US Airways reported yesterday record first quarter profits, in surprisingly strong results that are likely to make its negotiations with pilots for concessions even more difficult.
"It makes the company's job of arguing with the unions a little tougher," said Alex C. Hart, an airline analyst for Ferris, Baker Watts Inc. in Baltimore. "These results are pretty impressive."
The company said it earned $152.7 million for the three months ended March 31 on revenues of $2.1 billion, compared with a loss of $32.3 million on revenues of $1.9 billion in the first quarter of last year.
The news sent the company's shares soaring $5.25, or 18 percent, to $34.125 on the New York Stock Exchange, where it was one of the most actively traded issues.
While the carrier's $2-a-share earnings were three times Wall Street's expectations of 69 cents a share, US Airways said it suffered significant losses in key markets as a result of its uncompetitive cost structure and the rapid growth of low-cost carriers.
The Arlington, Va.-based carrier has been negotiating with its unions without progress, it says, for a year. Recently, US Airways Chief Executive Officer Stephen M. Wolf and President Rakesh Gangwal conducted series of meetings at key airports, telling employees that without a competitive cost structure the airline will be forced to downsize significantly.
In addition to ending its transcontinental and Florida service, US Airways is threatening to all but eliminate service at Baltimore-Washington International Airport where the carrier handles roughly 45 percent of the airport's 31,000 daily passengers.
The carrier has set no deadline for reaching an agreement with its pilots, which will provide a benchmark for deals with the company's other unions.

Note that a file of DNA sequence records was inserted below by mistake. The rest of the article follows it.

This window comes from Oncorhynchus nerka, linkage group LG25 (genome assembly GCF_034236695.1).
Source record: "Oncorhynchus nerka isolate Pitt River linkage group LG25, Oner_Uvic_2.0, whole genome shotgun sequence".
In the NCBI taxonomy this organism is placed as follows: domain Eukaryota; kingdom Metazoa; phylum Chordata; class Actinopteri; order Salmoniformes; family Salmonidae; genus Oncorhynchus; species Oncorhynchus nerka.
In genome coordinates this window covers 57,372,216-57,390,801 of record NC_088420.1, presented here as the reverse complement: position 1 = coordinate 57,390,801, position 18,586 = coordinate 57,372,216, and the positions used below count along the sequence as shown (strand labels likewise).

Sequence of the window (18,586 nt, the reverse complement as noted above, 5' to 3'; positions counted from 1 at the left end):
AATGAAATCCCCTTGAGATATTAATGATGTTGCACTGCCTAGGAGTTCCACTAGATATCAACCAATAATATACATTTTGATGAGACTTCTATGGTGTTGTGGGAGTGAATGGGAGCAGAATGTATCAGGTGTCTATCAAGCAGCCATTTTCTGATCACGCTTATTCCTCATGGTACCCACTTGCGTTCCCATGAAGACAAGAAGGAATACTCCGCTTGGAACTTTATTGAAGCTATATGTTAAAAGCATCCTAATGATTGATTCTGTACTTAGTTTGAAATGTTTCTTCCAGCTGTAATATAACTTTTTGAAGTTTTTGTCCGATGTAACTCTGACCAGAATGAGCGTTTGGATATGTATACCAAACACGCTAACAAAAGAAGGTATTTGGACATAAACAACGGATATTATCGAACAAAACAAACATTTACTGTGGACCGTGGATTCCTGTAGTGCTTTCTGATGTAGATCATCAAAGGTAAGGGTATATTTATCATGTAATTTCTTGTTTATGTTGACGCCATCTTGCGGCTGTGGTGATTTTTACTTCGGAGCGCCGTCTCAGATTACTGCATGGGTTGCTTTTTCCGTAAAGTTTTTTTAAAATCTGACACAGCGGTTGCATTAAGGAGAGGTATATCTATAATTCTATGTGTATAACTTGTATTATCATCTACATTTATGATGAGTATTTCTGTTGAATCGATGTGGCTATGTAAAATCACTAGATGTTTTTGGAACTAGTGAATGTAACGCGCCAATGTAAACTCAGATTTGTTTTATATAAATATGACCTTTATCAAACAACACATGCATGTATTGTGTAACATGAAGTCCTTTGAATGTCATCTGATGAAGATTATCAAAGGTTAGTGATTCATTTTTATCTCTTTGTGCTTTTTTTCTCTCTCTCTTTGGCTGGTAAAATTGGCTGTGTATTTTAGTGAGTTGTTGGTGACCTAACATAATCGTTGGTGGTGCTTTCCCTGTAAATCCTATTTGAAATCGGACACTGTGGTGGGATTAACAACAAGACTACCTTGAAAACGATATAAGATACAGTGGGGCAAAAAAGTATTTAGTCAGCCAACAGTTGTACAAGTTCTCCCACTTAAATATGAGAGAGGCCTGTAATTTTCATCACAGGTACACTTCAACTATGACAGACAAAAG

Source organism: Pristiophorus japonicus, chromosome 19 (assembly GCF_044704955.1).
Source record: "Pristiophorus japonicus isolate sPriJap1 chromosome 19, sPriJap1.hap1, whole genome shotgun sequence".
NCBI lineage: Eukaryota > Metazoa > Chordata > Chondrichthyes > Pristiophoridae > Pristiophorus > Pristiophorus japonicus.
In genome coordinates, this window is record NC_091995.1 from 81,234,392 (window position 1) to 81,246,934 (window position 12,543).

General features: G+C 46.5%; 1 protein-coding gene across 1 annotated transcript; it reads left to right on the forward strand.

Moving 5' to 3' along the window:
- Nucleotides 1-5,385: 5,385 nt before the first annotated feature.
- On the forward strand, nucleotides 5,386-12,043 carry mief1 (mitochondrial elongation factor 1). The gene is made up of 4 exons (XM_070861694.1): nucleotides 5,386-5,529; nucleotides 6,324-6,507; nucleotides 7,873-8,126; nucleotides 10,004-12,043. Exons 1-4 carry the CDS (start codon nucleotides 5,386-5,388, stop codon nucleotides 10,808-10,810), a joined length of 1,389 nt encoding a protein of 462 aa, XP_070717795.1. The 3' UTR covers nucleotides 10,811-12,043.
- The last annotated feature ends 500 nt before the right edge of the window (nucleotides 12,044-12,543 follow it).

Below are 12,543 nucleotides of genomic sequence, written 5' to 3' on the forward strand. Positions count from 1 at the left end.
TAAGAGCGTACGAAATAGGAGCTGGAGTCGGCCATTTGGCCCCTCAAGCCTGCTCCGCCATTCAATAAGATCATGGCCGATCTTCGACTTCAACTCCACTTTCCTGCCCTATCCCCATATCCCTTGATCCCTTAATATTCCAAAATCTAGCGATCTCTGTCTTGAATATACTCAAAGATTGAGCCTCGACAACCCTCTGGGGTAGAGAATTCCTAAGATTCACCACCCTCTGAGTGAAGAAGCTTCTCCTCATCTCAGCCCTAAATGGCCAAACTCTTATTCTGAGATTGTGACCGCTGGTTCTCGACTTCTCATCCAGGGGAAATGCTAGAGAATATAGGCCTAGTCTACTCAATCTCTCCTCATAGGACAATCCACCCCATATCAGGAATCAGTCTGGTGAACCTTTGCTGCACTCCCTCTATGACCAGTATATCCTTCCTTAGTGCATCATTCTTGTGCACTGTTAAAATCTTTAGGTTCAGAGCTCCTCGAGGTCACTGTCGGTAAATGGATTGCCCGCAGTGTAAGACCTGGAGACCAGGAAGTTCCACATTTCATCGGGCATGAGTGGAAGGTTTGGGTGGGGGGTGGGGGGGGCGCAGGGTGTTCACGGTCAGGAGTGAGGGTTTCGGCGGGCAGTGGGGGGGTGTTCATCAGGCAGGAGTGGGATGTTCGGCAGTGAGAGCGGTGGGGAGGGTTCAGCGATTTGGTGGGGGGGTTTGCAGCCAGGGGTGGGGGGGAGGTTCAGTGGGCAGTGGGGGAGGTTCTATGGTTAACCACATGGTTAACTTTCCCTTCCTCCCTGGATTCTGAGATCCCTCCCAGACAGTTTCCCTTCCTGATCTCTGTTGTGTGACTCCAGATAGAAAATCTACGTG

But yesterday, US Airways' board of directors stepped up the pressure, saying: "The lack of progress in reducing US Airways' costs to competitive levels leaves us no choice but to conclude that the company must promptly implement the appropriate steps to address the issue."
Representatives for the Air Line Pilots Association said yesterday the company's demands are still excessive, particularly in light of the latest earnings report.
"It is unfortunate that US Airways is publicly threatening its employees with this action," said Mark Thorpe, an ALPA spokesman. "Both the pilots and management believe the long term success of the airline is through growth."
"If we believed that the company intended to downsize, we would have signed onto management's deal already," he said. "We don't believe that so we're holding out for a much more appropriate level of participation by the pilots."
US Airways is asking its pilots for concessions so it can convert up to 40 percent of its flying into low-cost express flights.
The airline argues that pilots would offset pay cuts by flying more hours.
The union put forth a plan in November 1996 to respond to low-cost carriers, including pilot pay rates at Southwest Airline levels, it says. But the pilots want only 10 percent of the fleet and pilot work force to be used in the low-cost operation.
The airline said yesterday that its first-quarter results benefited from favorable economic and weather conditions as well as the performance of the carrier's 42,000 employees.
The company noted that, after allowing for a $20.9 million preferred dividend requirement, the net profit applicable to common shareholders was $131.8 million, or $2 a share.
That compared with a loss of $54.6 million, or 86 cents a share, a year ago.
During the first quarter, the operating profit was $175.6 million, compared with $10.8 million in the corresponding period last year. The airline's load factor -- percentage of the plane filled with paying passengers -- was 68.4 percent, also a record.
But Ferris Baker analyst Hart warned that, despite its impressive results, US Airways' costs are still the highest in the airline industry. And the healthy economy which boosted US Airways earnings also has favored other carriers.
"It gives the Southwests of the world more leeway to expand their markets and offer lower prices," Hart said. "If you're still the guy out with the highest costs, you're at a disadvantage. In order not to lose share market, you've got to get costs in line."
Pub Date: 4/24/97